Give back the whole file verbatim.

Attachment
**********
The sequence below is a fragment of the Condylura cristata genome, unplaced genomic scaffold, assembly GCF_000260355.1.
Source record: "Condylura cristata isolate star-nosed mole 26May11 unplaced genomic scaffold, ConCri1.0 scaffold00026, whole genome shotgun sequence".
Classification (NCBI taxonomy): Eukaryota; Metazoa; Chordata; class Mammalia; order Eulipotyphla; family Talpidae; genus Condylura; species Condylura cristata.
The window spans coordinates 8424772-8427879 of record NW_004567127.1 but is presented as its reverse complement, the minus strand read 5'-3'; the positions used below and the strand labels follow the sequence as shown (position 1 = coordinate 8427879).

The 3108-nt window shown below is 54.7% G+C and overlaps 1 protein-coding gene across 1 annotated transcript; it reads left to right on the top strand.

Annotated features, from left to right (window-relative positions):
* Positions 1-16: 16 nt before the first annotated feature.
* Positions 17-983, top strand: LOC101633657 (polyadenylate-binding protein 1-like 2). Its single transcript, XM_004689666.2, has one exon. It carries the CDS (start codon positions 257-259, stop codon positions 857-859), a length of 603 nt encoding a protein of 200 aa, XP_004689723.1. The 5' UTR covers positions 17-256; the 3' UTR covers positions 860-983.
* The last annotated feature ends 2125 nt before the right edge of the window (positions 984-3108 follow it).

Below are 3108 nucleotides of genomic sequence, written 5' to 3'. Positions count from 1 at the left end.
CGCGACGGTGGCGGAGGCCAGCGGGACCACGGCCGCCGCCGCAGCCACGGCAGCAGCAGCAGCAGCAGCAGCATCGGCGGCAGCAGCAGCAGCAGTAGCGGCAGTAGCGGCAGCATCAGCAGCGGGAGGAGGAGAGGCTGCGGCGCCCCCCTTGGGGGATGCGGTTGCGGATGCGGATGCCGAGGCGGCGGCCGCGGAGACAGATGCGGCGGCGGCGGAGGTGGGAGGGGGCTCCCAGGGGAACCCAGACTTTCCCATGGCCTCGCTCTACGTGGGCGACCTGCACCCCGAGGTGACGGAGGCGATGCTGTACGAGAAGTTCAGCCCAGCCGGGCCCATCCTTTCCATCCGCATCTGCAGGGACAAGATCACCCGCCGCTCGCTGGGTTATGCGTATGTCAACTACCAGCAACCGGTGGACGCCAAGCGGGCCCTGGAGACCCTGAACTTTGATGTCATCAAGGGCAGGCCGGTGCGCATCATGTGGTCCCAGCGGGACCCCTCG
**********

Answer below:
The sequence below is a fragment of the Condylura cristata genome, unplaced genomic scaffold, assembly GCF_000260355.1.
Source record: "Condylura cristata isolate star-nosed mole 26May11 unplaced genomic scaffold, ConCri1.0 scaffold00026, whole genome shotgun sequence".
Classification (NCBI taxonomy): Eukaryota; Metazoa; Chordata; class Mammalia; order Eulipotyphla; family Talpidae; genus Condylura; species Condylura cristata.
The window spans coordinates 8424772-8427879 of record NW_004567127.1 but is presented as its reverse complement, the minus strand read 5'-3'; the positions used below and the strand labels follow the sequence as shown (position 1 = coordinate 8427879).

The 3108-nt window shown below is 54.7% G+C and overlaps 1 protein-coding gene across 1 annotated transcript; it reads left to right on the top strand.

Annotated features, from left to right (window-relative positions):
* Positions 1-16: 16 nt before the first annotated feature.
* Positions 17-983, top strand: LOC101633657 (polyadenylate-binding protein 1-like 2). Its single transcript, XM_004689666.2, has one exon. It carries the CDS (start codon positions 257-259, stop codon positions 857-859), a length of 603 nt encoding a protein of 200 aa, XP_004689723.1. The 5' UTR covers positions 17-256; the 3' UTR covers positions 860-983.
* The last annotated feature ends 2125 nt before the right edge of the window (positions 984-3108 follow it).

Below are 3108 nucleotides of genomic sequence, written 5' to 3'. Positions count from 1 at the left end.
CGCGACGGTGGCGGAGGCCAGCGGGACCACGGCCGCCGCCGCAGCCACGGCAGCAGCAGCAGCAGCAGCAGCATCGGCGGCAGCAGCAGCAGCAGTAGCGGCAGTAGCGGCAGCATCAGCAGCGGGAGGAGGAGAGGCTGCGGCGCCCCCCTTGGGGGATGCGGTTGCGGATGCGGATGCCGAGGCGGCGGCCGCGGAGACAGATGCGGCGGCGGCGGAGGTGGGAGGGGGCTCCCAGGGGAACCCAGACTTTCCCATGGCCTCGCTCTACGTGGGCGACCTGCACCCCGAGGTGACGGAGGCGATGCTGTACGAGAAGTTCAGCCCAGCCGGGCCCATCCTTTCCATCCGCATCTGCAGGGACAAGATCACCCGCCGCTCGCTGGGTTATGCGTATGTCAACTACCAGCAACCGGTGGACGCCAAGCGGGCCCTGGAGACCCTGAACTTTGATGTCATCAAGGGCAGGCCGGTGCGCATCATGTGGTCCCAGCGGGACCCCTCG